Jewish women and children from Subcarpathian Rus, Ukraine, who have been selected for death at Auschwitz-Birkenau, going to gas chambers. Photographer unknown.
When I was in school, we never learned about the Holocaust. Not in grammar school, not in high school, not in college, not in grad school. Despite all the schools’ and teachers’ claims that we students were being prepared for “the real world,” they neglected to tell us some of the most important parts of world history. Granted, I spent most of my life attending Catholic schools where the nuns and priests never mentioned Jews except to say that “Jesus used to be one.” Those nuns and priests certainly never mentioned The Holocaust, the concentration camps, or even the Nazis.
My great-grandparents, Aloysius and Stella (née Lili) Hirsch were trying to protect the family from anti-Semitism by sending us to those Catholic schools. It didn’t help. Despite the fact that all of us inherited my grandparents’ strawberry-blonde hair and green eyes, I got called “Kike” and “Yid” and lots of other racist names from the time I was in first grade. When I asked my Grandpa why we couldn’t talk about being Jewish, it was my Grandma who interrupted us, telling me that I must always say, “I was baptized and I go to Catholic schools.” Since I was only 8 at the time, I did what she told me.
It wasn’t till I was an adult and able to research the family genealogy that I learned the source of my great-grandparents’ fear: during the War and the Holocaust, they’d lost all their family members in Germany. All those German members of the Hirsch and Wekesser families have their dates of death listed as “1940-1945?” with no places of burial. I have few photographs of my great-grandparents, and none of their family members who remained in Germany. That saddens me, not only because my great-grandparents feared telling us any stories about them, but because we have nothing to recall them to us.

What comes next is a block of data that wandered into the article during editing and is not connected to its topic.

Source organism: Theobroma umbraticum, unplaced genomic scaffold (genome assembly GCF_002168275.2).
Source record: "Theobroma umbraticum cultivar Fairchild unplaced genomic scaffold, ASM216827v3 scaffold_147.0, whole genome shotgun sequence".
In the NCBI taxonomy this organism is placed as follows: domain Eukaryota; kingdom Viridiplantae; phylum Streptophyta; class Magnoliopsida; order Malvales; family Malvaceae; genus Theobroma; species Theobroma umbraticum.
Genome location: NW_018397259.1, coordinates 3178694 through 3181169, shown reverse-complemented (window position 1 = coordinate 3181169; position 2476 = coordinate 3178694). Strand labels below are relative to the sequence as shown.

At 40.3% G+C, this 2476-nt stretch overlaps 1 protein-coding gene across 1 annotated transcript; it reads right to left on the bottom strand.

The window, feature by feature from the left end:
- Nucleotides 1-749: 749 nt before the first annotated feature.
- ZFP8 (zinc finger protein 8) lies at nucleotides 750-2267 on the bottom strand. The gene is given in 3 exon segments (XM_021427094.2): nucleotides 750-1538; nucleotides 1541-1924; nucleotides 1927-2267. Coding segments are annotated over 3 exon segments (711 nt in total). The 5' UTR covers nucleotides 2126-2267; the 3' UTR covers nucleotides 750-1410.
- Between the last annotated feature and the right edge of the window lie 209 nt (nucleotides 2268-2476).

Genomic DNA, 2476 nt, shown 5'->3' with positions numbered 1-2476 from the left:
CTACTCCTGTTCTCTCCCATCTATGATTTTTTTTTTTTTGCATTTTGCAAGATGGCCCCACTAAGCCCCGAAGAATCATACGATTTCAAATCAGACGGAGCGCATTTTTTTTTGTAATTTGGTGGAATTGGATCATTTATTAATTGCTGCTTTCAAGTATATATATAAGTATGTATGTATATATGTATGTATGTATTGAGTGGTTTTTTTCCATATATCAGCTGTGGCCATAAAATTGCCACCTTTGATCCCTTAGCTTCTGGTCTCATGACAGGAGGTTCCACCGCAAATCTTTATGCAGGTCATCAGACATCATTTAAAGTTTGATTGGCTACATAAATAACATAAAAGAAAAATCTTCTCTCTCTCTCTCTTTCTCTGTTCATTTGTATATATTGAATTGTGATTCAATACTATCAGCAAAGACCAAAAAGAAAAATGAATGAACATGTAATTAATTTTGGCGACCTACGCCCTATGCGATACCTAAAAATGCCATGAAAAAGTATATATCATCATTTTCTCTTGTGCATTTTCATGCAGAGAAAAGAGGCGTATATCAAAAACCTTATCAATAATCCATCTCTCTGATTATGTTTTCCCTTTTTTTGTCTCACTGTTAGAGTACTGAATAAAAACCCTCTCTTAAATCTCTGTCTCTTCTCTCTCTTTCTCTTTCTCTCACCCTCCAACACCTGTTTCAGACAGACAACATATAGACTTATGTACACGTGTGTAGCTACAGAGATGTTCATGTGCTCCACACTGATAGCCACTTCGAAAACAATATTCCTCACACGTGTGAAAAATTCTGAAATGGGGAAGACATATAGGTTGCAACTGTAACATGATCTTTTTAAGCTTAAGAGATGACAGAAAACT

Photographs are an important aid to history, even if we do not know all the names of the people in the pictures. Yad Vashem, the World Holocaust Remembrance Center, has several videos resources to help people learn about the Holocaust, and to teach it, using photographs. I have included them all in this post for your convenience, but these are all Yad Vashem videos.
Part One: Teaching The Holocaust
Child survivors at Auschwitz, 1945. (WikiMedia)
In the first video of the Yad Vashem, Teaching the Holocaust Using Photographs, Franziska Reiniger, staff member for the International School for Holocaust Studies (ISHS) at Yad Vashem, discusses some of the important things to bear in mind before using Holocaust photographs with students.
Who is the photographer?
Why was the photograph taken?
Was the photograph staged?
Where was the photograph found?
Photographs, like all historical documents, have limitations and are open to interpretation. These things need to be taken into account before using photographs to teach others about the Holocaust.
Part Two: Photographs as Propaganda
A group of Jews escorted from the Warsaw Ghetto by German soldiers, 19 April 1943. The photo was part of SS Gen. Stroop’s report to his Commanding Officer: introduced as evidence of War Crimes trials in Nuremberg in 1945.
In Photographs as Propaganda, the second video in the Yad Vashem series, Teaching the Holocaust Using Photographs, ISHS staff member Franziska discusses the Nazi photographs and films that were made to promote their anti-Semitic ideology. In fact, she states, the Nazis used the camera as a weapon against their Jewish victims, starting in Poland in 1939 where the soldiers first encountered Jews who were not fully assimilated into their non-Jewish society.
Part Three: Documentation of Atrocities
Three U.S. soldiers look at bodies in an oven in a crematorium in April of 1945. Photo by unidentified concentration camp in Germany, at time of liberation by U.S. Army.
Official Lodz Ghetto inmate and photographer Henryk Ross and his photos make up the third part of the Yad Vashem Series Teaching the Holocaust Using Photographs. In Documentation of Atrocities, Ross demonstrates how he surreptitiously photographed the Ghetto Jews and then secretly developed them. Later, Ross served as a witness against Adolf Eichmann in his trial for Crimes Against Humanity.
Despite the fact that my family was Jewish, my great-grandparents sent all their children, grandchildren, and great-grandchildren to Catholic schools, so the biggest event of my life when I turned seven was to be my First Communion. Or so I thought.